A new adaptive reuse project is looking to save a sweet piece of history in China. International design firm Woods Bagot unveiled plans to revitalize the disused Hongqi Zhen Sugar Factory in Zhuhai’s Jinwan District, turning it into a spectacular new cultural park. Designed to include a sugar industry museum and a chocolate factory (among other facilities), the mixed-use development will aim to offset its carbon footprint with solar panels, rainwater harvesting, and geothermal heating and cooling systems.
Located in the Pearl River Delta in south China’s Guangdong province, Zhuhai is one of China’s premier tourist destinations and has even been nicknamed the Chinese Riviera. The revitalization project will tap into the existing tourist infrastructure and offer a wide suite of attractions on a 78,877-square-meter plot. A large park will occupy the heart of the project and will be ringed by landscape features including a floral garden walk, a sculpture garden, a farming experience, and scenic waterscapes and wetlands transformed from former industrial waterbodies. The development is divided into different thematic zones that range from the bustling retail street to the tranquil wedding lake and wetland boardwalk.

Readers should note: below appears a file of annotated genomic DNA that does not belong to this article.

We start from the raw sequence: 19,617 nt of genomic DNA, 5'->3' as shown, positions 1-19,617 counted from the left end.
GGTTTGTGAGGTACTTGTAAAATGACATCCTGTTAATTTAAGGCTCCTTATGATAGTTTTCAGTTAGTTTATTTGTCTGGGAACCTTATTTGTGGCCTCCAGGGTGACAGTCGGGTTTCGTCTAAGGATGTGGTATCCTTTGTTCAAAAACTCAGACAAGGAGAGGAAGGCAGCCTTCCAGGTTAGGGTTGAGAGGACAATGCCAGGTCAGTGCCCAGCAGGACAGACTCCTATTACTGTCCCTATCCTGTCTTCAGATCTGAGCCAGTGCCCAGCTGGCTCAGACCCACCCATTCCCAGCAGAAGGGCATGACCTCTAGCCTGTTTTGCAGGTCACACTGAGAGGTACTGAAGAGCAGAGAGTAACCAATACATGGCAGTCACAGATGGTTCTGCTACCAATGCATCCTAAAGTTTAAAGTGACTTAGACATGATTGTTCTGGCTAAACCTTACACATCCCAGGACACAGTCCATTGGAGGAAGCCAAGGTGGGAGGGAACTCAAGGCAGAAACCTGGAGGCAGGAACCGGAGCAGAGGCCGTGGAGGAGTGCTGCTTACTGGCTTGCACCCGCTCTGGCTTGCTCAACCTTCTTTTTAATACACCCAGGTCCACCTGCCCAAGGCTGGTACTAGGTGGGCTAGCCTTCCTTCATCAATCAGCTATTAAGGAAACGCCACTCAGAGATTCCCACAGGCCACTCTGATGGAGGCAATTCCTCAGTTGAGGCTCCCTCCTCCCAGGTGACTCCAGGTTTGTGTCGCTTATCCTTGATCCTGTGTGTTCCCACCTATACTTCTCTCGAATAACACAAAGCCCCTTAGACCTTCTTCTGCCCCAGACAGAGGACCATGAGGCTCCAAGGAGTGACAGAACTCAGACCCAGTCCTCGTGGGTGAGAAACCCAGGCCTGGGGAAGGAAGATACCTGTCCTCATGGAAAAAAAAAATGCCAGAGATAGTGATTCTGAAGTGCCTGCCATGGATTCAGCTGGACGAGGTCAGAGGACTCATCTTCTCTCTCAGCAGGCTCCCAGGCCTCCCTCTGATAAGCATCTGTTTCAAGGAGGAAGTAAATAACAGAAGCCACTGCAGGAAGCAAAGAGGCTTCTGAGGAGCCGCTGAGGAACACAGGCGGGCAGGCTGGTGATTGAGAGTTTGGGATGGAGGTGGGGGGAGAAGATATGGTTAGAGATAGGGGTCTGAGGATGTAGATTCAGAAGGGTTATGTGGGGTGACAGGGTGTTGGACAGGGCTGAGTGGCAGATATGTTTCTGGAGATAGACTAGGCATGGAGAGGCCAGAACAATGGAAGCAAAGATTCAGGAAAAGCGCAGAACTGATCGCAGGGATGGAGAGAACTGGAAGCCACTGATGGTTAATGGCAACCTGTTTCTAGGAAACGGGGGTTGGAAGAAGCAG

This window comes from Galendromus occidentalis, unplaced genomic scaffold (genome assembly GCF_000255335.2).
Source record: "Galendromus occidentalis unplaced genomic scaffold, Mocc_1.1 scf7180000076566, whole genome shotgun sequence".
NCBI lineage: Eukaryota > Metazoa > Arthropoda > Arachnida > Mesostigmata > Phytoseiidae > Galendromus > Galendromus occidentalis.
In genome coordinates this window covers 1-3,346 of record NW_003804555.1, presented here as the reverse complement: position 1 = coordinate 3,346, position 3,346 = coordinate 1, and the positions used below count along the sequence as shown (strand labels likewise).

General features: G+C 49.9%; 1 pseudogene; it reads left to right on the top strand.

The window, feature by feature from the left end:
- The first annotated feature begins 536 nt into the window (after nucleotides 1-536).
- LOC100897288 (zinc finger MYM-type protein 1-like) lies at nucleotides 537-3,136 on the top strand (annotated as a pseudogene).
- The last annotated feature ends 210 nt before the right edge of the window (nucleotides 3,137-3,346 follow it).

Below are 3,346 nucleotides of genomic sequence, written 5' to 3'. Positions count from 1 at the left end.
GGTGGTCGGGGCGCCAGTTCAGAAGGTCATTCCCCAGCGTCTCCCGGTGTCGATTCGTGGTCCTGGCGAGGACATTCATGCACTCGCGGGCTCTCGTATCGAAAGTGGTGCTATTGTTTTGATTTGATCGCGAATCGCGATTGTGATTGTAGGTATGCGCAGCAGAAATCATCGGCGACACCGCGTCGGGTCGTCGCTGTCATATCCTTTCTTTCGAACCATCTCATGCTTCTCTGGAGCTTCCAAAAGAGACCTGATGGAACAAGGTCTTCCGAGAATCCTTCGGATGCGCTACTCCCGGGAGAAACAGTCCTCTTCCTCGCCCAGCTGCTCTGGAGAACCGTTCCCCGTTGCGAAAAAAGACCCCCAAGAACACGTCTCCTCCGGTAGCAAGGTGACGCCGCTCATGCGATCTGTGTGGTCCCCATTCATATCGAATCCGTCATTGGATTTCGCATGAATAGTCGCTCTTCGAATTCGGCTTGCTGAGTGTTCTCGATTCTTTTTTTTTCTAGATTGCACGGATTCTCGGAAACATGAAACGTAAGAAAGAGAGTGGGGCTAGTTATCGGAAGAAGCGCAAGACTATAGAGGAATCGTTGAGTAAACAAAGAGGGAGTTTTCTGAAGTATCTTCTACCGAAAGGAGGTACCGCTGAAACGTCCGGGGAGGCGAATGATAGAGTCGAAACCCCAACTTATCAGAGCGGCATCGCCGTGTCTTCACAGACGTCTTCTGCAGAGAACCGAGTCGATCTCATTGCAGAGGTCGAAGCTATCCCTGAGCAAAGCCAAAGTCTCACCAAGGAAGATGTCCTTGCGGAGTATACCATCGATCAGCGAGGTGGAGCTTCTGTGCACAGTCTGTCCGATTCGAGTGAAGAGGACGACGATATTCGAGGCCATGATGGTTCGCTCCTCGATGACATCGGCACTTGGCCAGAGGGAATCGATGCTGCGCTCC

“It is a privilege to create a place where a whole community can capture and celebrate their proud industrial history,” said Charlie Chen, Studio Leader at Woods Bagot. “At the heart of our strategy is a desire to inspire and engage the diverse people that will enjoy the site – from locals and former factory workers to tourists, families and children alike. The result will be a showcase of old and new, and provide Zhuhai with a rich cultural landmark for generations to come.” In addition to diverse retail and restaurant offerings, the firm plans to add a boutique hotel, wedding venue, and start-up offices.
One of the firm’s major design goals is to repurpose as many of the existing sugar factory buildings as possible. New buildings will be designed to match the industrial aesthetic and will only rise two to three stories in height in order to differentiate themselves from taller historic architecture. Murals and other artistic installations will commemorate the site’s history.
Images via Woods Bagot